There are already lots of guides covering various aspects around setting up your Raspberry Pi, including this useful guide: https://www.raspberrypi.org/documentation/installation/
As I as I don’t tend to do it all that often, I’m capturing this more for my own benefit, but of course this may be useful for others. The raspberrypi.org website produce a NOOBs image which enables you to install Raspian, or several other distributions. If you are just starting out, then that image maybe something you want to consider. Alternatively if you know you just want Raspbian, then just download that image as it is going to be quicker.
First things first: SD Card
Not all SD cards are equal, check out: https://www.raspberrypi.org/documentation/installation/sd-cards.md for details. Also be very aware of cheap SD cards being offered for sale. A friend of mine purchased several 8GB cards which turned out to be fakes. Only actually storing 512MB of data. So if you are having issues, try writing and reading back a multi-gigabyte file and see if it works.
Preparing your SD Card
Download SD Formatter: https://www.sdcard.org/downloads/formatter_4/ then follow these simple steps:
- Install SD Formatter
- Run SD Formatter
- Ensure the drive letter selected is that of your SD Card
- Format the SD Card after selecting Option: Format Size Adjustment: ON
Getting NOOBS or Raspbian images on to your SD card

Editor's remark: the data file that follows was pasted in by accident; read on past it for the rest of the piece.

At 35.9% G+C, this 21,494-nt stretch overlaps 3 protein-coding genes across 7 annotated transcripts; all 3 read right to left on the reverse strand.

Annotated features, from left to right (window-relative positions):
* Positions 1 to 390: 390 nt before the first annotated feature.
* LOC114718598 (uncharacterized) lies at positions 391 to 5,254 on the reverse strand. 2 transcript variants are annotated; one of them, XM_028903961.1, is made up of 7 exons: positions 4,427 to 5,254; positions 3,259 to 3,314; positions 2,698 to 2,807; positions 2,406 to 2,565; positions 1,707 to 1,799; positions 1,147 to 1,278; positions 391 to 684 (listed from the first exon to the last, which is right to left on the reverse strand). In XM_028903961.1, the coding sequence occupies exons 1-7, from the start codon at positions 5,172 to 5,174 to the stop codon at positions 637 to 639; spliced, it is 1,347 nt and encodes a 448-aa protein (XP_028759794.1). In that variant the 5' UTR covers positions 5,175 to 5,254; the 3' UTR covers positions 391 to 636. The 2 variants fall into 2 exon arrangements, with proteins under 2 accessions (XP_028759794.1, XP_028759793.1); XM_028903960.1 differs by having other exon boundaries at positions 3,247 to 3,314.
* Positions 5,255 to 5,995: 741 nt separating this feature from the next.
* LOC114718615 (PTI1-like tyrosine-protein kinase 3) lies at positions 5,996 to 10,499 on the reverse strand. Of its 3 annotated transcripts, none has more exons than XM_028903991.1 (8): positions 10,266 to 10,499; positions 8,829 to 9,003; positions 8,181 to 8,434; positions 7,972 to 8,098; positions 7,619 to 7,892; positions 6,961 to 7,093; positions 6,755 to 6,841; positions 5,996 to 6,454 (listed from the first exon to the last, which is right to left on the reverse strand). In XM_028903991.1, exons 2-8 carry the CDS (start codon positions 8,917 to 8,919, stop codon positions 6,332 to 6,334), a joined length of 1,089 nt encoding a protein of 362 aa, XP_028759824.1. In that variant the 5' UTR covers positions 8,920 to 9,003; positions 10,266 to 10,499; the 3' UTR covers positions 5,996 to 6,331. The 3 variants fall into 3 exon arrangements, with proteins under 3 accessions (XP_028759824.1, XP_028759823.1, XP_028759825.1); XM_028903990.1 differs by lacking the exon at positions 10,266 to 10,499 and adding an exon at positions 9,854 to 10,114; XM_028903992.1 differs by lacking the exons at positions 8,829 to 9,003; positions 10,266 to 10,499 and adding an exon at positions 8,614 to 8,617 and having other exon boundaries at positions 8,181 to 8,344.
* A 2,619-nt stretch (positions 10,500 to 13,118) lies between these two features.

If you’re using the NOOBS image, you just download and extract the zip and copy the files to your freshly formatted SD Card. See more info here: https://www.raspberrypi.org/documentation/installation/noobs.md
If you’re using Raspbian, you’ll download a zip. Once you extract it you’ll be left with an IMG file. Download and install Win32DiskImager. Run Win32DiskImager as administrator, then follow these steps:
- Select the Raspbian Images file you previously extracted
- Select the drive letter of your formatted SD card
- Select Write
- Once writing is complete. Close Win32 Disk Imager and using Explorer “eject” the SD card before physically removing the card from your card reader.
First time boot
For the initial configuration of your Raspberry Pi, you really need to have a USB keyboard and HDMI video connected. I’m sure there are ways and means to avoid this step, but for now, let’s keep it simple.
If you’re using the NOOBs image your first time boot with be to select the distribution/software you want to install on the card. Once you’ve done that the process that follows is the same.
When booting Raspbian for the first time you’ll be presented with the menu screen of the Raspberry Pi Software Configuration tool (raspi-config).
For the most part, unless you know you want to enable I2C, SPI, overclocking etc, you may just want to select Finish. However there are a couple of options I feel you may want to consider:
- “1 Expand Filesystem” which allows you to use the entire capacity of your SD card for the OS.
- “2 Change User Password” to something secret to you, rather than the default password: raspberry (BTW the default username is: pi)
I’m not all that keen on the idea of running a GUI based distribution on my Raspberry Pi as my plans typically are around making them headless. However option 3 controls what environment your Pi will boot into.
If you need to come back and change any options, once logged in run:
So once you’ve completed the initial configuration your Raspberry Pi will reboot and it should boot to a logon prompt. Logon and have fun. If you want to start using your Raspberry Pi headless (without a local keyboard and video output), then the first step will be to determine its IP address and use an SSH client to connect in.
Basic file editing can be performed with the built in editors:
Or you can download your favorite editor, or better still follow my guide on how to setup remote file editing.